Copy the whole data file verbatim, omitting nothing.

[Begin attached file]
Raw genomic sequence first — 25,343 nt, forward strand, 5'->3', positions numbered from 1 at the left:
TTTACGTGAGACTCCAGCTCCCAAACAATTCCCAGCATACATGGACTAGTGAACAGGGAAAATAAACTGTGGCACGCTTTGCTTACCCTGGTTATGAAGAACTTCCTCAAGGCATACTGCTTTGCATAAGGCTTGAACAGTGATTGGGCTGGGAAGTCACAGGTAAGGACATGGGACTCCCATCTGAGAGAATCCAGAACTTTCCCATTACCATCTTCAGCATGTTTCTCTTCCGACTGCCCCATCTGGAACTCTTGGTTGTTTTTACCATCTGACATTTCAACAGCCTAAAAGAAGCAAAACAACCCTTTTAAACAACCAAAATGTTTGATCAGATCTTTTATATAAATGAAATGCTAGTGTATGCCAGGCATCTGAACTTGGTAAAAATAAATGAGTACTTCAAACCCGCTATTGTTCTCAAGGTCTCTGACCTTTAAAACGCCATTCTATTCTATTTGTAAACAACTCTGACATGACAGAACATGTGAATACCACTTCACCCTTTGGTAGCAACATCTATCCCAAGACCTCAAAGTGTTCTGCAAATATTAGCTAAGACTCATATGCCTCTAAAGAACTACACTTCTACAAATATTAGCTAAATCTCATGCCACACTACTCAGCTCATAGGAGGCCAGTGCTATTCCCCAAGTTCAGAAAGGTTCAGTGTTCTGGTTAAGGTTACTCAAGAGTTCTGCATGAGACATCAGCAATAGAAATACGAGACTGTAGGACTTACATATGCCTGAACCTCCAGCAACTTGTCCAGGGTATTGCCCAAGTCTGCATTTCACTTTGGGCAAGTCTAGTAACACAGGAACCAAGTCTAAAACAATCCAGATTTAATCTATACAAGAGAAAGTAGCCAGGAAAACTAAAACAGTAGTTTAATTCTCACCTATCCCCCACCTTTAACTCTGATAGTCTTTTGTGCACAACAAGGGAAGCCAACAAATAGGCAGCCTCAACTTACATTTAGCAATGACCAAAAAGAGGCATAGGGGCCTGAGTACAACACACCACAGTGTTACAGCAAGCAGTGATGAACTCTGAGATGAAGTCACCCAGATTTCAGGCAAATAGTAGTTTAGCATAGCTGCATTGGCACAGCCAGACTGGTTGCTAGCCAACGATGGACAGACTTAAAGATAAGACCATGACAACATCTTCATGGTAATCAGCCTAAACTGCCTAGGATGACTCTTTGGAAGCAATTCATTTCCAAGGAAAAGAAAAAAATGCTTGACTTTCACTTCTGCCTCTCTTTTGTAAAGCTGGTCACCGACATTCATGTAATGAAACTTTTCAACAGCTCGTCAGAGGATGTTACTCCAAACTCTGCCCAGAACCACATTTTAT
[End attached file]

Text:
Raw genomic sequence first — 25,343 nt, forward strand, 5'->3', positions numbered from 1 at the left:
TTTACGTGAGACTCCAGCTCCCAAACAATTCCCAGCATACATGGACTAGTGAACAGGGAAAATAAACTGTGGCACGCTTTGCTTACCCTGGTTATGAAGAACTTCCTCAAGGCATACTGCTTTGCATAAGGCTTGAACAGTGATTGGGCTGGGAAGTCACAGGTAAGGACATGGGACTCCCATCTGAGAGAATCCAGAACTTTCCCATTACCATCTTCAGCATGTTTCTCTTCCGACTGCCCCATCTGGAACTCTTGGTTGTTTTTACCATCTGACATTTCAACAGCCTAAAAGAAGCAAAACAACCCTTTTAAACAACCAAAATGTTTGATCAGATCTTTTATATAAATGAAATGCTAGTGTATGCCAGGCATCTGAACTTGGTAAAAATAAATGAGTACTTCAAACCCGCTATTGTTCTCAAGGTCTCTGACCTTTAAAACGCCATTCTATTCTATTTGTAAACAACTCTGACATGACAGAACATGTGAATACCACTTCACCCTTTGGTAGCAACATCTATCCCAAGACCTCAAAGTGTTCTGCAAATATTAGCTAAGACTCATATGCCTCTAAAGAACTACACTTCTACAAATATTAGCTAAATCTCATGCCACACTACTCAGCTCATAGGAGGCCAGTGCTATTCCCCAAGTTCAGAAAGGTTCAGTGTTCTGGTTAAGGTTACTCAAGAGTTCTGCATGAGACATCAGCAATAGAAATACGAGACTGTAGGACTTACATATGCCTGAACCTCCAGCAACTTGTCCAGGGTATTGCCCAAGTCTGCATTTCACTTTGGGCAAGTCTAGTAACACAGGAACCAAGTCTAAAACAATCCAGATTTAATCTATACAAGAGAAAGTAGCCAGGAAAACTAAAACAGTAGTTTAATTCTCACCTATCCCCCACCTTTAACTCTGATAGTCTTTTGTGCACAACAAGGGAAGCCAACAAATAGGCAGCCTCAACTTACATTTAGCAATGACCAAAAAGAGGCATAGGGGCCTGAGTACAACACACCACAGTGTTACAGCAAGCAGTGATGAACTCTGAGATGAAGTCACCCAGATTTCAGGCAAATAGTAGTTTAGCATAGCTGCATTGGCACAGCCAGACTGGTTGCTAGCCAACGATGGACAGACTTAAAGATAAGACCATGACAACATCTTCATGGTAATCAGCCTAAACTGCCTAGGATGACTCTTTGGAAGCAATTCATTTCCAAGGAAAAGAAAAAAATGCTTGACTTTCACTTCTGCCTCTCTTTTGTAAAGCTGGTCACCGACATTCATGTAATGAAACTTTTCAACAGCTCGTCAGAGGATGTTACTCCAAACTCTGCCCAGAACCACATTTTAT